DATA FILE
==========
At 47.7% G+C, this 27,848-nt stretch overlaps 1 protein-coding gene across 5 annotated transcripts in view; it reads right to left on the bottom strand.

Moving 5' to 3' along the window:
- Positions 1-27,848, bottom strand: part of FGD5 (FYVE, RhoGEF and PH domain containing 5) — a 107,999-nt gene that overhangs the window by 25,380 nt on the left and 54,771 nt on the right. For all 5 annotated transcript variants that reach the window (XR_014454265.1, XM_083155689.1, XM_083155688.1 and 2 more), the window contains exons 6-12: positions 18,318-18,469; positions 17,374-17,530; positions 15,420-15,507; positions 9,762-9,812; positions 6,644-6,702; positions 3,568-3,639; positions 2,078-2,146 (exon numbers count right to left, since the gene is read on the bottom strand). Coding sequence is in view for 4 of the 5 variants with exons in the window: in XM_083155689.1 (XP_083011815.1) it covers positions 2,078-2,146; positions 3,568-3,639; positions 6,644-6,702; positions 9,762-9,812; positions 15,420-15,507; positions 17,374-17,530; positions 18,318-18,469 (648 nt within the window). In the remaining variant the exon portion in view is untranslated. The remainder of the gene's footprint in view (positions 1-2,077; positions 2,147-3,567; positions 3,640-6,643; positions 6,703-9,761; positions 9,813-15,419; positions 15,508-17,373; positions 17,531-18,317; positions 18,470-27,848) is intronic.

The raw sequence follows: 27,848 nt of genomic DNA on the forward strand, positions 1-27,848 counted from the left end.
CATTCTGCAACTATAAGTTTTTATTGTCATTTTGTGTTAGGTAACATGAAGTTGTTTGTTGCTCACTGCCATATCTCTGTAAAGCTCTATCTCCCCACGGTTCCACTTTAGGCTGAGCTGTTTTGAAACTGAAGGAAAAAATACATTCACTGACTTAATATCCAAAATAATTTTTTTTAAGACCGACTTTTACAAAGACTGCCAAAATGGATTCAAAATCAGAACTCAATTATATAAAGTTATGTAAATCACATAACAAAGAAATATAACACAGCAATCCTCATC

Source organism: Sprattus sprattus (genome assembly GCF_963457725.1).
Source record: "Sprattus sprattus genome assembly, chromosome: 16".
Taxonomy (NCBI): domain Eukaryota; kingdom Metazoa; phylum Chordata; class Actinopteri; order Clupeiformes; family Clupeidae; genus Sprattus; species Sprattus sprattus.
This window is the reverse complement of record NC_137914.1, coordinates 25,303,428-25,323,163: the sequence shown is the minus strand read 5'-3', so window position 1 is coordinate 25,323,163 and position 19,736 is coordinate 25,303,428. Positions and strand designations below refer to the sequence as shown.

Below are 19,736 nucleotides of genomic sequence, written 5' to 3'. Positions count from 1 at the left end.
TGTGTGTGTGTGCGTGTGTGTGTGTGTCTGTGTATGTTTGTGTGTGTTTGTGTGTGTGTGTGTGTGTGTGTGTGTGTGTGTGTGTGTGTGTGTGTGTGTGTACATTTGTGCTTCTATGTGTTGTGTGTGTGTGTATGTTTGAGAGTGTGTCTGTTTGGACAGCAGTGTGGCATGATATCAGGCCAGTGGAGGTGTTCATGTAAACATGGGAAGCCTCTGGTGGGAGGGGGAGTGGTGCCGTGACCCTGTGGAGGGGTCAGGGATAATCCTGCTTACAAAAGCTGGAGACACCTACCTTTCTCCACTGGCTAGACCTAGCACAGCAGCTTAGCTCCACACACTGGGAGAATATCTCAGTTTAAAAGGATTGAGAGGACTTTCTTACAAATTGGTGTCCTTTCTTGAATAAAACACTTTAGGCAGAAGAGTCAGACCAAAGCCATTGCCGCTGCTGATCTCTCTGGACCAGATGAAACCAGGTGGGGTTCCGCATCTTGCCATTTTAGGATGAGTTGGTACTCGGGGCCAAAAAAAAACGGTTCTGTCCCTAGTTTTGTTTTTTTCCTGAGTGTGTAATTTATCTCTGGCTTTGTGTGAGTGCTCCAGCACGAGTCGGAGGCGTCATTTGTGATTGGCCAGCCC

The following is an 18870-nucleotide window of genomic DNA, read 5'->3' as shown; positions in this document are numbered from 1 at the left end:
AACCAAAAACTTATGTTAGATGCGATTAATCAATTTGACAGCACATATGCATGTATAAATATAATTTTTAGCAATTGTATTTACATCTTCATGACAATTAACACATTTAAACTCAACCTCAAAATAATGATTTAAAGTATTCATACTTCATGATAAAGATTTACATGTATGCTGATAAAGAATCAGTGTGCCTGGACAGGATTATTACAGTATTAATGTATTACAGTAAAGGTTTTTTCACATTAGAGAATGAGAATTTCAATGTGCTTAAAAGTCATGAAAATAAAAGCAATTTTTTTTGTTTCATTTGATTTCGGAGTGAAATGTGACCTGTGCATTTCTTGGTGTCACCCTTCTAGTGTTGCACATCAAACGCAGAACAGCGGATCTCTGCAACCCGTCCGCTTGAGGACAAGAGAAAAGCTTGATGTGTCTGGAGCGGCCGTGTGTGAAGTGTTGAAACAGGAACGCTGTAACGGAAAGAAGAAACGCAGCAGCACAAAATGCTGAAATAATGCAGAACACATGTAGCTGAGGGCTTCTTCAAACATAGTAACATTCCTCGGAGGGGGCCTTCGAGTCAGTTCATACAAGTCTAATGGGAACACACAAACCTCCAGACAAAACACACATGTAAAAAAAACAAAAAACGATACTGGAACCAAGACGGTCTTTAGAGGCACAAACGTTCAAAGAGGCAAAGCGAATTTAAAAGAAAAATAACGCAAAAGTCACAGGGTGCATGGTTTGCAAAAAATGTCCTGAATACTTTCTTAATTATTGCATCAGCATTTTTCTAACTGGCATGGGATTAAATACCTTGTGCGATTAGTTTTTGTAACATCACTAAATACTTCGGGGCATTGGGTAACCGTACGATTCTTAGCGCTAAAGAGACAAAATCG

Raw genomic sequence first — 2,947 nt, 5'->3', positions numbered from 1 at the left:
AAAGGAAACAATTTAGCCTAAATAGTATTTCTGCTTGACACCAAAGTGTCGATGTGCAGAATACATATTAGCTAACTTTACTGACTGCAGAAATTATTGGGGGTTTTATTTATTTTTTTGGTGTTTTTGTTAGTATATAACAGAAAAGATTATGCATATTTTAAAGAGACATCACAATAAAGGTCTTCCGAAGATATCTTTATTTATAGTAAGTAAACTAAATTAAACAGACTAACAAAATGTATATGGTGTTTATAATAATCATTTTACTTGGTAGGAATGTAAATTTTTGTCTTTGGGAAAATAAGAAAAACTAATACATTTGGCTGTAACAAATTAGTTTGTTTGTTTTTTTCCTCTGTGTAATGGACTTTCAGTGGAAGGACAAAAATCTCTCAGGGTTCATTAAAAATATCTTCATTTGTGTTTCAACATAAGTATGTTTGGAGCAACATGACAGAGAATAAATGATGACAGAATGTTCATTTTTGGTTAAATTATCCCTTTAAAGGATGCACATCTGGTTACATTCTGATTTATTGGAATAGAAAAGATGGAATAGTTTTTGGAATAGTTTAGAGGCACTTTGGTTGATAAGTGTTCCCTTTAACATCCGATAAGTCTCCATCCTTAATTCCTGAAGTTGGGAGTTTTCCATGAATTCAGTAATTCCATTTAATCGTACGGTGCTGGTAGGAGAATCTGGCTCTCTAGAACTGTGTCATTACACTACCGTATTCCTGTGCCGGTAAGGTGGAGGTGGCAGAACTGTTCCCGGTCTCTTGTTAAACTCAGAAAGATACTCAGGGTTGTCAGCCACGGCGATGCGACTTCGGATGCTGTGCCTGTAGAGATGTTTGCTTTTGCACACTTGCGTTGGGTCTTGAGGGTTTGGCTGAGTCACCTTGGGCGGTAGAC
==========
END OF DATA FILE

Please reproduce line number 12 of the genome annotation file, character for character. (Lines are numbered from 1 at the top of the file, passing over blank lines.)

The following is an 18870-nucleotide window of genomic DNA, read 5'->3' as shown; positions in this document are numbered from 1 at the left end: